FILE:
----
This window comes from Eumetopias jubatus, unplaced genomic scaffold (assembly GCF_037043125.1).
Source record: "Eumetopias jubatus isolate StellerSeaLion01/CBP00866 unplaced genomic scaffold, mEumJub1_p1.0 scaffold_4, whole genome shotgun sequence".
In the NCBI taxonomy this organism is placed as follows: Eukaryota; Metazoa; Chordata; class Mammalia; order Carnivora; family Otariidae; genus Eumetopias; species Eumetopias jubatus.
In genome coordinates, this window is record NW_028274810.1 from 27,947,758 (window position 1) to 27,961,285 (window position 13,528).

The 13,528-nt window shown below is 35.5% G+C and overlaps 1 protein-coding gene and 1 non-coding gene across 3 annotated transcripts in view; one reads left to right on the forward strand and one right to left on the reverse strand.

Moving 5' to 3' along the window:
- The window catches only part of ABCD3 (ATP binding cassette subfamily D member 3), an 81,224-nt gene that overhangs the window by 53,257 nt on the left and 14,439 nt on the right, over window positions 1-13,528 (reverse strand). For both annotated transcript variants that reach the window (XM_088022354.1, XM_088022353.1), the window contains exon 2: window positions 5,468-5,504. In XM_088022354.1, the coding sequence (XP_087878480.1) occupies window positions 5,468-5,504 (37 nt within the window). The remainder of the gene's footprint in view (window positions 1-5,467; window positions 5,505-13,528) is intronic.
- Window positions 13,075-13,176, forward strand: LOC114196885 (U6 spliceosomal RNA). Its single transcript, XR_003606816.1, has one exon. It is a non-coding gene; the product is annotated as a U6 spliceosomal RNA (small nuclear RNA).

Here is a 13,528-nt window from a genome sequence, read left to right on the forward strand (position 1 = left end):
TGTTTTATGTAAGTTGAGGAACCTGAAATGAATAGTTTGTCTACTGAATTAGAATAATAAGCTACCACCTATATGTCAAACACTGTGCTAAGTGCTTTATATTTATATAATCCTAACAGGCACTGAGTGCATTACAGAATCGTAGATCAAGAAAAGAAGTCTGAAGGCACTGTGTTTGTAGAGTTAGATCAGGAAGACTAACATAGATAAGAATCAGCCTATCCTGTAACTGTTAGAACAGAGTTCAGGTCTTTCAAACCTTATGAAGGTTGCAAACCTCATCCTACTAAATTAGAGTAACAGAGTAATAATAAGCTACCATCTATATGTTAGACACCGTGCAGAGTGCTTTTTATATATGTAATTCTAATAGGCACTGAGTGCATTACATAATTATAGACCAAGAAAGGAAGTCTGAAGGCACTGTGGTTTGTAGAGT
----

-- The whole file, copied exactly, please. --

This window comes from Eumetopias jubatus, unplaced genomic scaffold (assembly GCF_037043125.1).
Source record: "Eumetopias jubatus isolate StellerSeaLion01/CBP00866 unplaced genomic scaffold, mEumJub1_p1.0 scaffold_4, whole genome shotgun sequence".
In the NCBI taxonomy this organism is placed as follows: Eukaryota; Metazoa; Chordata; class Mammalia; order Carnivora; family Otariidae; genus Eumetopias; species Eumetopias jubatus.
In genome coordinates, this window is record NW_028274810.1 from 27,947,758 (window position 1) to 27,961,285 (window position 13,528).

The 13,528-nt window shown below is 35.5% G+C and overlaps 1 protein-coding gene and 1 non-coding gene across 3 annotated transcripts in view; one reads left to right on the forward strand and one right to left on the reverse strand.

Moving 5' to 3' along the window:
- The window catches only part of ABCD3 (ATP binding cassette subfamily D member 3), an 81,224-nt gene that overhangs the window by 53,257 nt on the left and 14,439 nt on the right, over window positions 1-13,528 (reverse strand). For both annotated transcript variants that reach the window (XM_088022354.1, XM_088022353.1), the window contains exon 2: window positions 5,468-5,504. In XM_088022354.1, the coding sequence (XP_087878480.1) occupies window positions 5,468-5,504 (37 nt within the window). The remainder of the gene's footprint in view (window positions 1-5,467; window positions 5,505-13,528) is intronic.
- Window positions 13,075-13,176, forward strand: LOC114196885 (U6 spliceosomal RNA). Its single transcript, XR_003606816.1, has one exon. It is a non-coding gene; the product is annotated as a U6 spliceosomal RNA (small nuclear RNA).

Here is a 13,528-nt window from a genome sequence, read left to right on the forward strand (position 1 = left end):
TGTTTTATGTAAGTTGAGGAACCTGAAATGAATAGTTTGTCTACTGAATTAGAATAATAAGCTACCACCTATATGTCAAACACTGTGCTAAGTGCTTTATATTTATATAATCCTAACAGGCACTGAGTGCATTACAGAATCGTAGATCAAGAAAAGAAGTCTGAAGGCACTGTGTTTGTAGAGTTAGATCAGGAAGACTAACATAGATAAGAATCAGCCTATCCTGTAACTGTTAGAACAGAGTTCAGGTCTTTCAAACCTTATGAAGGTTGCAAACCTCATCCTACTAAATTAGAGTAACAGAGTAATAATAAGCTACCATCTATATGTTAGACACCGTGCAGAGTGCTTTTTATATATGTAATTCTAATAGGCACTGAGTGCATTACATAATTATAGACCAAGAAAGGAAGTCTGAAGGCACTGTGGTTTGTAGAGT